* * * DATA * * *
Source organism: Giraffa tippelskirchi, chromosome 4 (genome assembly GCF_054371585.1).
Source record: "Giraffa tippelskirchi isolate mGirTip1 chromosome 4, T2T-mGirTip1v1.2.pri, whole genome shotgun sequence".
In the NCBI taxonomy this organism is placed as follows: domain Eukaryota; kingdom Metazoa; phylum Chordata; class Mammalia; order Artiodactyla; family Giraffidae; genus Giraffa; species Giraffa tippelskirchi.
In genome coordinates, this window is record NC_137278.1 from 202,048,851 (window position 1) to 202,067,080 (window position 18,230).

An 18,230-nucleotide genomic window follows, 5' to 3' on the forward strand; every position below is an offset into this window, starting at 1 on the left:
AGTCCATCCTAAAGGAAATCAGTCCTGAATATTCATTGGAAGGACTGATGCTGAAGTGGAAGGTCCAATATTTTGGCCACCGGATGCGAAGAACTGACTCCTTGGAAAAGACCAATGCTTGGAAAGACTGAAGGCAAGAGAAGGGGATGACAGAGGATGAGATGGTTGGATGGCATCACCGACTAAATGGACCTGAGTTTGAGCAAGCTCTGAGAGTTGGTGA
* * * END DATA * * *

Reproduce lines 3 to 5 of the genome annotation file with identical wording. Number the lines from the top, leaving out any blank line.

In the NCBI taxonomy this organism is placed as follows: domain Eukaryota; kingdom Metazoa; phylum Chordata; class Mammalia; order Artiodactyla; family Giraffidae; genus Giraffa; species Giraffa tippelskirchi.
In genome coordinates, this window is record NC_137278.1 from 202,048,851 (window position 1) to 202,067,080 (window position 18,230).

An 18,230-nucleotide genomic window follows, 5' to 3' on the forward strand; every position below is an offset into this window, starting at 1 on the left: